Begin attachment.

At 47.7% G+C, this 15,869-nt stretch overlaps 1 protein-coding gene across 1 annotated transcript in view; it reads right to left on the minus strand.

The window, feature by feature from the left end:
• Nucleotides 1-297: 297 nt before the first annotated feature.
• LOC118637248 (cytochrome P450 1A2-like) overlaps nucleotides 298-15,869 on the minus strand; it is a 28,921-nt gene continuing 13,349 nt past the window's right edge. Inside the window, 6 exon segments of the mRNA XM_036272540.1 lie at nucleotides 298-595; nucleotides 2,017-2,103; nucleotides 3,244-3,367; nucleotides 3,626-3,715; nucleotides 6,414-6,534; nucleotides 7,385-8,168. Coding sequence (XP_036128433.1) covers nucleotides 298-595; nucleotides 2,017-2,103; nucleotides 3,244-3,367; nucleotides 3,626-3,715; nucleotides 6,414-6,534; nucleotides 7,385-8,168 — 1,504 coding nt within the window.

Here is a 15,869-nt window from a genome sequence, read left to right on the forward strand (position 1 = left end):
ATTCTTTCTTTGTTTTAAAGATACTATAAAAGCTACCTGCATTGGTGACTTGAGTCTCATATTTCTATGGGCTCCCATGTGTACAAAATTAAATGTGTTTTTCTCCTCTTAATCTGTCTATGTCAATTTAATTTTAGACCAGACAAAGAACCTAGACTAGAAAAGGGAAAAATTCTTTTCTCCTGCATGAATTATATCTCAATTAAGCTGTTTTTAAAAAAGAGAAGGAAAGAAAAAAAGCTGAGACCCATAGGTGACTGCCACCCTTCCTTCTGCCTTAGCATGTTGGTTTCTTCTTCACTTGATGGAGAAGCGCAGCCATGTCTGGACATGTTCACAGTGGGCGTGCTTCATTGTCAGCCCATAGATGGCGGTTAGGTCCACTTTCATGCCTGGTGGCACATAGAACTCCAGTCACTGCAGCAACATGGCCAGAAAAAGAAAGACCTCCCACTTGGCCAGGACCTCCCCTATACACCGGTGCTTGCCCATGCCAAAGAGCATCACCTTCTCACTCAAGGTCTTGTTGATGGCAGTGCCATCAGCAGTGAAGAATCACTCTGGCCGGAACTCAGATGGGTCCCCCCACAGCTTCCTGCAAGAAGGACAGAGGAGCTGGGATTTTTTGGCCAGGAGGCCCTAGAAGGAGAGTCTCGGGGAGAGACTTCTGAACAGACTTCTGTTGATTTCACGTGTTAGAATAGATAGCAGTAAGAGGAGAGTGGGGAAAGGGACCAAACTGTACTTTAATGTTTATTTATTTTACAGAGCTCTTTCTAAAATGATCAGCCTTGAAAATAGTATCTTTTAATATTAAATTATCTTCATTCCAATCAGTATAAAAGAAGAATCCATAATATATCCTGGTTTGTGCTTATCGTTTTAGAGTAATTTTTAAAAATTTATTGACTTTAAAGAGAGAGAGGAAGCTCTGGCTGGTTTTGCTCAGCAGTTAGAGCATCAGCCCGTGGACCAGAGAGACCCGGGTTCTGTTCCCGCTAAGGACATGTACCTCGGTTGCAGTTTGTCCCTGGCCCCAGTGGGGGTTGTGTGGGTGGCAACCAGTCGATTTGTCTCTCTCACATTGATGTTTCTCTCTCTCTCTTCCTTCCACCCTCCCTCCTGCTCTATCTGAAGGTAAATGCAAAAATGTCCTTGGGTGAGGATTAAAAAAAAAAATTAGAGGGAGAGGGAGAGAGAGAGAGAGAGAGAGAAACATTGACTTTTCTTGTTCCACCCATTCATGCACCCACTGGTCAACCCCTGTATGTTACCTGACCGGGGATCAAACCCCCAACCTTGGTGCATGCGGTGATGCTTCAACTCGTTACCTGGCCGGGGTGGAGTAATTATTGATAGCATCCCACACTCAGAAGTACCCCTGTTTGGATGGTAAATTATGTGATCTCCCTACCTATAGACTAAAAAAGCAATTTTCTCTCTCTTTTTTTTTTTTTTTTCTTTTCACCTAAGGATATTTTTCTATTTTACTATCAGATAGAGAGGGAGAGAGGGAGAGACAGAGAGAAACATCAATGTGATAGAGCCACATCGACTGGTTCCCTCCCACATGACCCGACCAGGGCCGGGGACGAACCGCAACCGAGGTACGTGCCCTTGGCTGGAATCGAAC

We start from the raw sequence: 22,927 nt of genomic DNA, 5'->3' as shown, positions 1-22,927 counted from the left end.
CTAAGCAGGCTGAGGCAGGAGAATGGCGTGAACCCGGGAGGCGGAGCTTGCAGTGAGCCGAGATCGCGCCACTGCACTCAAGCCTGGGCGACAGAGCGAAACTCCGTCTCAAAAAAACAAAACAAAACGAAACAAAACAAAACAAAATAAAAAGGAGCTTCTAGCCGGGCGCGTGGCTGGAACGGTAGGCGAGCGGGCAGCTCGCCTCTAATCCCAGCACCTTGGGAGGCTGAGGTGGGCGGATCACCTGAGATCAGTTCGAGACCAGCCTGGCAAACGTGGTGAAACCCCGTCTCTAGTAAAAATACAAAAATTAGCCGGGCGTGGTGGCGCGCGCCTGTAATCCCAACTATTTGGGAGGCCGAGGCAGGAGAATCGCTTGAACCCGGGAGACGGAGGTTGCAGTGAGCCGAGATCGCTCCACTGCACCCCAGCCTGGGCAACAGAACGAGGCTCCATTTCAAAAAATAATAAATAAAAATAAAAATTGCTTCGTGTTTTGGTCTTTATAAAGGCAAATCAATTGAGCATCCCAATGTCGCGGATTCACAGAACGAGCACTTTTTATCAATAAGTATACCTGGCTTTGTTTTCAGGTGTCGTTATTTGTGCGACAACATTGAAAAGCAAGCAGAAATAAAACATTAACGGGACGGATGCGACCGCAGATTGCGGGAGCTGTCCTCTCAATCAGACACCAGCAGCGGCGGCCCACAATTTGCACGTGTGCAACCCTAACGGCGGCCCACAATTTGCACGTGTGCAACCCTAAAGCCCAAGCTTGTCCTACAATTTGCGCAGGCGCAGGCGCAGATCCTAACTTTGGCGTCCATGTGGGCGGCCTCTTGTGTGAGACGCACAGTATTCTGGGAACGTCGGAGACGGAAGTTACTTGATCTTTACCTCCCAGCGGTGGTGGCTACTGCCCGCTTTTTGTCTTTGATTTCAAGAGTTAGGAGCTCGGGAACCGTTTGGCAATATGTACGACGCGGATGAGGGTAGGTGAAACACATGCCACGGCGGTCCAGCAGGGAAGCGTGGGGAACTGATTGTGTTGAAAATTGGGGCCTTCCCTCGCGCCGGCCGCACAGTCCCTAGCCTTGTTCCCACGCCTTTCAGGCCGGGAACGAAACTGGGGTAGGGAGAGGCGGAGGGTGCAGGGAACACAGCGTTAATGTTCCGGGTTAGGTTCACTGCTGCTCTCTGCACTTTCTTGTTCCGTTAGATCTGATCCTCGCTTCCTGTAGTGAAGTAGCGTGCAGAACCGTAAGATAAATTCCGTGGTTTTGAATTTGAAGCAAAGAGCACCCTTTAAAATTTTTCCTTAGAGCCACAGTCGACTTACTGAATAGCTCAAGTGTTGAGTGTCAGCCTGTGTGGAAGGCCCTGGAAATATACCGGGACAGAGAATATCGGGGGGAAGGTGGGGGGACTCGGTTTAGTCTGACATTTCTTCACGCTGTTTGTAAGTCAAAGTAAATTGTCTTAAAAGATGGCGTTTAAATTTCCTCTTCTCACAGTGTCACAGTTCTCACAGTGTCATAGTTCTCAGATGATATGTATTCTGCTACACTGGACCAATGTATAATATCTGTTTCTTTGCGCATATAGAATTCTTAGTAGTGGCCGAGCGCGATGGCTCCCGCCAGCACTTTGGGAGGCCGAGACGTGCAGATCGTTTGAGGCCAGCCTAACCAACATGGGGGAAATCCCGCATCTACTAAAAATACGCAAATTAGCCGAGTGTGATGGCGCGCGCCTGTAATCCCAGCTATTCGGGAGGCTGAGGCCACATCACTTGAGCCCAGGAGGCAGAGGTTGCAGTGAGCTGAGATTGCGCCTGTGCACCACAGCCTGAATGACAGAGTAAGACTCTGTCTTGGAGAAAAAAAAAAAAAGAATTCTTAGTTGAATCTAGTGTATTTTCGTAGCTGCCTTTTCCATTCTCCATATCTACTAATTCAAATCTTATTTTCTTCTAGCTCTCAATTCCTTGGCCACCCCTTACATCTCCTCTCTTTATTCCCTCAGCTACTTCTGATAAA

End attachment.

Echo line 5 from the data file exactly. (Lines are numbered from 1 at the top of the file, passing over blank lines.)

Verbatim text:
Here is a 15,869-nt window from a genome sequence, read left to right on the forward strand (position 1 = left end):